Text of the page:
“We can get the Queen’s medical records,” Haslam recalls Rees once boasting. But most disturbing of all was the ready access to former or serving Met officers who could be bought off for unlawful information.
Haslam’s reports about unlawful news gathering and the probe in the premises of Southern Investigations caused a stir in the Met. Commander Bob Quick drew up a secret intelligence report detailing 46 ‘media crimes’ and recommending the arrest of two News of the World journalists, Alex Marunchak and Mazher Mahmood, and Doug Kempster from the Mirror.
But Quick’s senior officers in the Met did nothing about the report. Indeed several of them went on to accept well-paid columns in Murdoch’s newspapers.
The Mail and the Stephen Lawrence Murder
More startling and surprising is Haslam’s evidence against ANL, the publishers of the Daily Mail and Mail on Sunday. He says Rees and Fillery were major suppliers of unlawful information to the Mail titles who were interested in finding out if Doreen Lawrence and her campaign for justice had been “infiltrated by left-wing groups”.
Again the major source of for Southern Investigation’s stories were corrupt cops. Among the dozens of officers in regular communication during Rees and Fillery in their heyday were two men who played an important role in the original Stephen Lawrence murder investigation: Commander Ray Adams and his bagman DC John (OJ) Davidson. Having left the force both became, in Haslam’s words, “security consultants and important sub-contractors for Southern [Investigations]”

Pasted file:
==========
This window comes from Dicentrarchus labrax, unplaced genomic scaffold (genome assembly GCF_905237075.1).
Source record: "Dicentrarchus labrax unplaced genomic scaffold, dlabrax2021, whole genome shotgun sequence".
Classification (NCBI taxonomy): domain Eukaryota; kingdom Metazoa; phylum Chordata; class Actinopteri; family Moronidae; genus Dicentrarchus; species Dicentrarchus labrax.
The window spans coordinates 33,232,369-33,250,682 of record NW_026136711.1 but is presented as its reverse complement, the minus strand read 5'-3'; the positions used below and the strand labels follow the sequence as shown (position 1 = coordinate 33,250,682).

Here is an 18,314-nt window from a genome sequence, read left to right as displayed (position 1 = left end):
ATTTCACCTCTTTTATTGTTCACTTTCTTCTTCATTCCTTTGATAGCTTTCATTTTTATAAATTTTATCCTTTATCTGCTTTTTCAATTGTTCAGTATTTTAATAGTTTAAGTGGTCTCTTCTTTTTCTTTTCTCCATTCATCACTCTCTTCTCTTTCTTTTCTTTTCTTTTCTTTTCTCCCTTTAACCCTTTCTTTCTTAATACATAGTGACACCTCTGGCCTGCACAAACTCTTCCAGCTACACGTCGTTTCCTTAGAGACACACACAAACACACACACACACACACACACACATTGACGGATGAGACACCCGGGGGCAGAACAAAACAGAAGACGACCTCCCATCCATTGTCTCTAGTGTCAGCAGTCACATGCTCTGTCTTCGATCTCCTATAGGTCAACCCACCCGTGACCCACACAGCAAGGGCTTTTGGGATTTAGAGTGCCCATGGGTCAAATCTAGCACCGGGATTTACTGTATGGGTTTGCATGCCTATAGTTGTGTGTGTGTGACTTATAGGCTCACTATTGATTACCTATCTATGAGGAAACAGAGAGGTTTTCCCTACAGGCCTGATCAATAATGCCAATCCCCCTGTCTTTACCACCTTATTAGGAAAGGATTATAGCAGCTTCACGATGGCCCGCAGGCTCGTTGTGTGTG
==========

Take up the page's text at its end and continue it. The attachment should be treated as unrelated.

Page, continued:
In the January print edition of Byline Times, Jake Arnott puts together some of the new evidence linking Davidson and Adams to both the Morgan and Lawrence cases. And former Guardian crime reporter Duncan Campbell and investigative journalist and whistleblower Dan Evans recollect the former Flying Squad detective – John Ross – who also “specialised in selling information to the Mail and other newspapers from corrupt, serving officers” and was also targeting Doreen Lawrence, according to Haslam.
Haslam has already been the subject of spurious attacks by Fleet Street journalists because his evidence doesn’t suit their industry or agenda. They would rather muddy the investigations into an infamous racist stabbing and an axe murder with low-level character assassinations and hatchet jobs against key witnesses.
This is a disservice to the present as well as recent history and shows so much of the British press is more intent on deceiving their readers rather than informing them. They are trying to get away with murder.